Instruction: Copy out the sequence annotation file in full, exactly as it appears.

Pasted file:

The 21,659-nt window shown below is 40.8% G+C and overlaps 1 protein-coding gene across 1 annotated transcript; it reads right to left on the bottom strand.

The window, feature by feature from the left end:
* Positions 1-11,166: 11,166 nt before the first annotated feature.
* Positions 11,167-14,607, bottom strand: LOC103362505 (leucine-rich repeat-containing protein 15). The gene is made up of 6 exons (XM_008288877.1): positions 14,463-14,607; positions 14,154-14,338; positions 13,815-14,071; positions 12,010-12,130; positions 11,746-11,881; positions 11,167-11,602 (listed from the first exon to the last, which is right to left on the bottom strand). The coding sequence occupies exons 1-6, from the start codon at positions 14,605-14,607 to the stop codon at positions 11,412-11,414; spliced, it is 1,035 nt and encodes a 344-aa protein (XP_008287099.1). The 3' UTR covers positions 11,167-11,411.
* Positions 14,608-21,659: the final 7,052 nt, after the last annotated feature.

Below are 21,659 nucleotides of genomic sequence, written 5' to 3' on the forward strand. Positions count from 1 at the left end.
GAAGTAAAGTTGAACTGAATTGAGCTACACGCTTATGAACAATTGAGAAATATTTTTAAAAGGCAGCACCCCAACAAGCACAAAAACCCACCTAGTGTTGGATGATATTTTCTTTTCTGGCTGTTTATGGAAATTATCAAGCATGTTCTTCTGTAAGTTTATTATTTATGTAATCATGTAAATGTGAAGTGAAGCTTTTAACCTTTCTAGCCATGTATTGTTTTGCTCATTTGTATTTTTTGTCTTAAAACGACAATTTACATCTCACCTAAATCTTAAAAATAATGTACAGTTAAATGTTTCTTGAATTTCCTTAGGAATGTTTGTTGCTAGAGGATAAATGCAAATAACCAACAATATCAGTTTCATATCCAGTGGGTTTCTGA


The 21,659-nt window shown below is 40.8% G+C and overlaps 1 protein-coding gene across 1 annotated transcript; it reads right to left on the bottom strand.

The window, feature by feature from the left end:
* Positions 1-11,166: 11,166 nt before the first annotated feature.
* Positions 11,167-14,607, bottom strand: LOC103362505 (leucine-rich repeat-containing protein 15). The gene is made up of 6 exons (XM_008288877.1): positions 14,463-14,607; positions 14,154-14,338; positions 13,815-14,071; positions 12,010-12,130; positions 11,746-11,881; positions 11,167-11,602 (listed from the first exon to the last, which is right to left on the bottom strand). The coding sequence occupies exons 1-6, from the start codon at positions 14,605-14,607 to the stop codon at positions 11,412-11,414; spliced, it is 1,035 nt and encodes a 344-aa protein (XP_008287099.1). The 3' UTR covers positions 11,167-11,411.
* Positions 14,608-21,659: the final 7,052 nt, after the last annotated feature.

Below are 21,659 nucleotides of genomic sequence, written 5' to 3' on the forward strand. Positions count from 1 at the left end.
GAAGTAAAGTTGAACTGAATTGAGCTACACGCTTATGAACAATTGAGAAATATTTTTAAAAGGCAGCACCCCAACAAGCACAAAAACCCACCTAGTGTTGGATGATATTTTCTTTTCTGGCTGTTTATGGAAATTATCAAGCATGTTCTTCTGTAAGTTTATTATTTATGTAATCATGTAAATGTGAAGTGAAGCTTTTAACCTTTCTAGCCATGTATTGTTTTGCTCATTTGTATTTTTTGTCTTAAAACGACAATTTACATCTCACCTAAATCTTAAAAATAATGTACAGTTAAATGTTTCTTGAATTTCCTTAGGAATGTTTGTTGCTAGAGGATAAATGCAAATAACCAACAATATCAGTTTCATATCCAGTGGGTTTCTGA